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737 MAX Whistleblower Pressures Boeing and FAA

June 21, 2020
A flight-deck engineer charges that the jet builder and the safety agency ignored regulations and safety concerns during the initial 737 MAX certification trials.

The Boeing 737 MAX may be on schedule for recertification test flights this month, but a new obstacle is emerging in the effort to return the aircraft to commercial service. A whistleblower has charged that Boeing Co. and the Federal Aviation Administration ignored regulations and safety concerns during the initial 737 MAX certification trials.

Boeing launched service for the new-model 737 in 2017, and the MAX was involved in two fatal crashes in October 2018 and March 2019, killing a total of 346 deaths and leading to 386 aircraft being idled by carriers for the past 15 months.

“The 737 MAX’s original certification was accomplished with hand-waving and deception to hide the numerous ways the 1960s-era design of the 737 does not meet current regulatory standards or a modern concept of aviation safety,” flight-deck engineer Curtis Ewbank wrote in a letter to the U.S. Senate Commerce Committee.

Ewbank contends that Boeing tried to minimize design changes to the 737 MAX flight deck in order to avoid a regulatory review of the jet as a "new aircraft." This would have slowed the development and certification process, and required pilots to be trained in flight simulators, he maintains. In both crashes the flight crews reportedly were overwhelmed by cockpit alerts from the Maneuvering Characteristics Augmentation System (MCAS) flight-control software but were unable to address the causes of those warnings.

In a recent Senate hearing FAA administrator Stephen Dickson testified that the agency and the OEM each made errors in certifying the 737 MAX as airworthy in 2017. But, Dickson rejected accusations that the FAA was “stonewalling” probes after the two fatal crashes.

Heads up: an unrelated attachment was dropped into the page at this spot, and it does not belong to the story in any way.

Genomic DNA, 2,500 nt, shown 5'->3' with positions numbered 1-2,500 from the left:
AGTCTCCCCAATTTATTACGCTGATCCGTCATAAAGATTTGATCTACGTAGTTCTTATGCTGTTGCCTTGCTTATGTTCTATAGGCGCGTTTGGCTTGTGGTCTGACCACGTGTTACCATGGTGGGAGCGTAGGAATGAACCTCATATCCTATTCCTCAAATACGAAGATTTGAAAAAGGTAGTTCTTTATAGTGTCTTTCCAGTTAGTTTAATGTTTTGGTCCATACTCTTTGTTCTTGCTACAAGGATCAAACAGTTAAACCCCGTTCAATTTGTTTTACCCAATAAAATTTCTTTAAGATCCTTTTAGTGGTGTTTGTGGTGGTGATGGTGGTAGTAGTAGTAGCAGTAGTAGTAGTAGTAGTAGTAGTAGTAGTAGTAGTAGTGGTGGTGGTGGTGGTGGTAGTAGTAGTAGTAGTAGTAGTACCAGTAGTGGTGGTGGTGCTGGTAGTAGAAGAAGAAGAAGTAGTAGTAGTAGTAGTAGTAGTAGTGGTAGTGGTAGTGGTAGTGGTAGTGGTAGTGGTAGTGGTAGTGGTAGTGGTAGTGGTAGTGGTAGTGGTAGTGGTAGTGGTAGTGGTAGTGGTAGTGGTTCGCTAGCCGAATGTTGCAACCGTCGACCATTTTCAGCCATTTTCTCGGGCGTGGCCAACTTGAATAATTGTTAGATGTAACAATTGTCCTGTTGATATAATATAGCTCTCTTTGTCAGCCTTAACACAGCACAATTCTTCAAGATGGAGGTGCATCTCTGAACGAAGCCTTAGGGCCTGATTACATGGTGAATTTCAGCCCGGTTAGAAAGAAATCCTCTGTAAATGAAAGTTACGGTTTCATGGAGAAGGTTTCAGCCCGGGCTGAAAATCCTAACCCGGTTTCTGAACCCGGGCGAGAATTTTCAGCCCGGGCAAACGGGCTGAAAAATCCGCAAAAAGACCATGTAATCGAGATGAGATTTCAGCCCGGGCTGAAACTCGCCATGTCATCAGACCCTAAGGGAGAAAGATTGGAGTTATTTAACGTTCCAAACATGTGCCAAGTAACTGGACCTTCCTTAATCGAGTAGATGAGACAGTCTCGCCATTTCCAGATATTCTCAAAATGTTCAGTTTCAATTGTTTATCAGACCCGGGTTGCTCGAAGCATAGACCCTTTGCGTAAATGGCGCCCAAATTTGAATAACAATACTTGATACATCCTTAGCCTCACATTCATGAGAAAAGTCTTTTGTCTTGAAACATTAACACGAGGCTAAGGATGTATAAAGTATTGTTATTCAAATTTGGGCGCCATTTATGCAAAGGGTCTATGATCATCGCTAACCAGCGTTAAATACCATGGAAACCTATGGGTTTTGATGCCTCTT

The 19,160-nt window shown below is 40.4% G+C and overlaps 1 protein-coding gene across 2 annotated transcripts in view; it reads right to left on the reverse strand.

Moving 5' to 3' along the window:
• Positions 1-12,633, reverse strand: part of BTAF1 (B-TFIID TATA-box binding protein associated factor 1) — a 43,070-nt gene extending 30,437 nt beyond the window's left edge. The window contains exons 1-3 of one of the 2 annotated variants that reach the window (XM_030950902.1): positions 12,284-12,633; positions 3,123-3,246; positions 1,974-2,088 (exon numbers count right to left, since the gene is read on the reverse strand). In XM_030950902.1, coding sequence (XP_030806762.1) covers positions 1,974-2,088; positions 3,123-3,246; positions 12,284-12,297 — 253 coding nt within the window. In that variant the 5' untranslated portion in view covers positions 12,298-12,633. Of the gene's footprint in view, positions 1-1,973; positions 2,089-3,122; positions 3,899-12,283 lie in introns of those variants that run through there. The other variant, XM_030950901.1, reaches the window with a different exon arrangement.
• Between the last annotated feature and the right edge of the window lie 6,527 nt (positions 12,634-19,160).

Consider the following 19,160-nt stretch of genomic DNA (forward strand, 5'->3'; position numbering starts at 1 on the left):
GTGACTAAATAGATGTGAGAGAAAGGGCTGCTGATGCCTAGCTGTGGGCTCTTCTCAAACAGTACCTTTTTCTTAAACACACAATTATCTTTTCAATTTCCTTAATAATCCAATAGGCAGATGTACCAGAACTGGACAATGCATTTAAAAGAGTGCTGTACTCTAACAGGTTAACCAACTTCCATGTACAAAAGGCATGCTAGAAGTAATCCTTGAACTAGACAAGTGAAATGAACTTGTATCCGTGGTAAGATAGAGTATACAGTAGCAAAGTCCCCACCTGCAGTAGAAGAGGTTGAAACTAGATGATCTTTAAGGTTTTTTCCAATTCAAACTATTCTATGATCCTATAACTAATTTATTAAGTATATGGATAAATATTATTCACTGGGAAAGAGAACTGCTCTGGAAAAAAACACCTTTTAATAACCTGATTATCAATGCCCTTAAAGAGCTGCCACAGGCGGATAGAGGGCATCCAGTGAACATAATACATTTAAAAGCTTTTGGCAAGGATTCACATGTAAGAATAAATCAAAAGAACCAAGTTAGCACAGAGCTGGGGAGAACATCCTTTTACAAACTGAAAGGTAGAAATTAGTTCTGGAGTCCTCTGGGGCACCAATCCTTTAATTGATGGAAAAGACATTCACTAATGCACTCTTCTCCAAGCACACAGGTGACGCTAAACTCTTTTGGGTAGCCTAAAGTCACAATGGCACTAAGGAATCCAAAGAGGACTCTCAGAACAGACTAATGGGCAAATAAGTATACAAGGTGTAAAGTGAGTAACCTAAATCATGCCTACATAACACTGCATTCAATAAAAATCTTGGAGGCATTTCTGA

During the past 15 months Boeing has revised the 737 MAX's MCAS, and once that programming has been approved by FAA (as well as the European Air Safety Administration and other agencies around the world), Boeing will be cleared to update the flight-control systems in current and future 737 MAX jets. Evaluating the new MCAS is the primary objective for the recertification flights that FAA pilots will conduct this month.

In addition to the software revision, Boeing is expected to inform customers of a necessary wiring repair prior to returning the grounded aircraft to service.

But, Ewbank — who filed an internal complaint with Boeing in 2019, before documenting his claims for the Senate committee — maintains that updating the MCAS is not enough to make the 737 MAX airworthy.

"Given the numerous other known flaws in the airframe, it will be just a matter of time before another flight crew is overwhelmed by a design flaw known to Boeing and further lives are senselessly lost," Ewbank stated in a letter.

“We continue to work closely with the FAA and other regulatory authorities as we work towards certification and safe return to commercial service,” Boeing offered in a statement. “When the MAX returns to service, it will be one of the most thoroughly scrutinized aircraft in history, and we have full confidence in its safety.”

FAA stated it is working with other nations' air-safety panels on the 737 MAX recertification. “The FAA’s certification of the Boeing 737 MAX is the subject of several independent reviews and investigations that will examine all aspects of the five-year effort,” according to a statement. “While the agency’s certification processes are well-established and have consistently produced safe aircraft designs, we welcome the scrutiny from these safety experts and look forward to their findings.”

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